BACKGROUND: The high and increasing prevalence of childhood asthma is a major public health issue. Various risk factors have been proposed in local studies with different designs. METHODS: We have made a questionnaire study of the prevalence of childhood asthma, potential risk factors and their relations in four regions in Scandinavia (Umeå and Malmö in Sweden, Kuopio in eastern Finland and Oslo, Norway). One urban and one less urbanized area were selected in each region, and a study group of 15962 children aged 6-12 years was recruited. RESULTS: The prevalence of symptoms suggestive of asthma varied considerably between different areas (dry cough 8-19%, asthma attacks 4-8%, physician-diagnosed asthma 4-9%), as did the potential risk factors. Urban residency was generally not a risk factor. However, dry cough was common in the most traffic polluted area. Exposure to some of the risk factors. such as smoking indoors and moisture stains or moulds at home during the first 2 years of life, resulted in an increased risk. However, current exposure was associated with odds ratios less than one. CONCLUSIONS: Our findings were probably due to a combination of early impact and later avoidance of these risk factors. The effects of some risk factors were found to differ significantly between regions. No overall pattern between air pollution and asthma was seen, but air pollution differed less than expected between the areas.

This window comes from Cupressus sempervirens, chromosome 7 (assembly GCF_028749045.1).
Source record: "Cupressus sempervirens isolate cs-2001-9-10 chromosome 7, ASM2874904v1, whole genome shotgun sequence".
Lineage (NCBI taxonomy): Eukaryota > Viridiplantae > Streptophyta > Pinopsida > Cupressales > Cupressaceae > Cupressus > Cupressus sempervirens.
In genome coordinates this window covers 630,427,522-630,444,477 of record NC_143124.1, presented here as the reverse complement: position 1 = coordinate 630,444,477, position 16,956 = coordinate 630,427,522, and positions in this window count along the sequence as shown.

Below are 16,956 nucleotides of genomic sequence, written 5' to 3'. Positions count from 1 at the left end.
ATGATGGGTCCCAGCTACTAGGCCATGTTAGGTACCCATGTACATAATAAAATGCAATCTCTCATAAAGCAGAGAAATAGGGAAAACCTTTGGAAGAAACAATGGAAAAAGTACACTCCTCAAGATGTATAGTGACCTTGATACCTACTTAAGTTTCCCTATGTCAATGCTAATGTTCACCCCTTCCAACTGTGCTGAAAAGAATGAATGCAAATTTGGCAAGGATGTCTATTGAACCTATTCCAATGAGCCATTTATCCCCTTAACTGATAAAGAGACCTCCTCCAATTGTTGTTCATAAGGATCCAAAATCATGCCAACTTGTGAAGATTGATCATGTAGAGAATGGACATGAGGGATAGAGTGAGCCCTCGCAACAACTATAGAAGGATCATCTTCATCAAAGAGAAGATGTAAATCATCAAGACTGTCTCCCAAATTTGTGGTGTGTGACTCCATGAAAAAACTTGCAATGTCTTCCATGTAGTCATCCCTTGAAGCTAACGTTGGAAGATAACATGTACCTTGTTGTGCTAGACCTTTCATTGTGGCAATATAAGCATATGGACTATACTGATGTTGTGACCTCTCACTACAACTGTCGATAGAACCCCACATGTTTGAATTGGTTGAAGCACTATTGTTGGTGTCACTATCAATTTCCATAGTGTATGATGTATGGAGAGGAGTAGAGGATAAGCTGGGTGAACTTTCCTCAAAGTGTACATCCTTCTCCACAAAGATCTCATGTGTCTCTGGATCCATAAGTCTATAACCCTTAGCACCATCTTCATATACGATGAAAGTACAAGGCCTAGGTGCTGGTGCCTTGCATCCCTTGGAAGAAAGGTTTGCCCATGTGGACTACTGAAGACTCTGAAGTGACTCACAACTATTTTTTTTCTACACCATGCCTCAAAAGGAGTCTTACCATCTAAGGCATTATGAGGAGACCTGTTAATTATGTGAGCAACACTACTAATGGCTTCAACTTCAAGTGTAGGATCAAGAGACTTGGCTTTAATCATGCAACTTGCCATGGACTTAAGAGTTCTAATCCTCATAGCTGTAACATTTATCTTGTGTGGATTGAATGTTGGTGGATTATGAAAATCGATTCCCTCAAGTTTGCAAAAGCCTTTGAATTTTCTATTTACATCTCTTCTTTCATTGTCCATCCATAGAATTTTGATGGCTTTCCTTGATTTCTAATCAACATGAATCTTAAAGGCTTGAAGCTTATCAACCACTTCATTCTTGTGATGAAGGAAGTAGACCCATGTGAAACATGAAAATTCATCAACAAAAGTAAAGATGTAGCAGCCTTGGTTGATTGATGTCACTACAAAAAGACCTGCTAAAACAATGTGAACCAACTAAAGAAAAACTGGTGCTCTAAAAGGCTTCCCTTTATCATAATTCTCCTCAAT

In this study, population-based analysis is used to study the extent to which characteristics such as age, sex, socioeconomic status, and region of residence are associated with different patterns of pharmaceutical use. It also includes an examination of whether pharmaceutical use is responsive to differential health needs across the population.
Indicators of access, intensity of use, and total expenditures are used to describe Manitobans' use of pharmaceutical agents, consistent with the POPULIS framework.
Several rate-based measures have been developed for this purpose: the number of residents who are pharmaceutical users; the number of prescriptions dispensed; the number of different drugs dispensed; the total number of defined daily doses (DDDs) dispensed; and expenditures for pharmaceuticals. The DDD measurement provides a cumulative assessment of total drug use (i.e., across multiple drug categories) and is a useful indicator of a population's total drug exposure.
Patterns of use of pharmaceuticals follow patterns similar to those patterns in earlier POPULIS studies on health care access, intensity, and expenditures. In areas where health is generally poorer, a greater number of prescriptions are dispensed. The highest use of pharmaceuticals also was found in the lower-income quintiles and among those at greatest socioeconomic risk, traditionally those with the poorest health status.
This kind of population-based pharmaceutical information can help monitor the effectiveness of policy initiatives, as well as serve to better manage pharmaceutical use within the health care system.
Prior to 1940 the population of Sweden was one of the most homogeneous in Europe, with only 0.5% foreign born. Fifty years later, in 1990, the proportion of immigrants was around 15%. In order to describe and analyze consumption of dental care in different refugee groups in Sweden, data registered by the Department of Immigration and the National Social Insurance Board, on a random sample of 2489 refugees arriving in Sweden 1975-85, were merged. Information on nationality, date of arrival in Sweden, date of granting of permanent resident status and statistics on consumption of dental care were retrieved. During the period studied a total of 50,521 refugees arrived in Sweden. The average interval between arrival in Sweden and the first dental visit was 4.5 yr (95%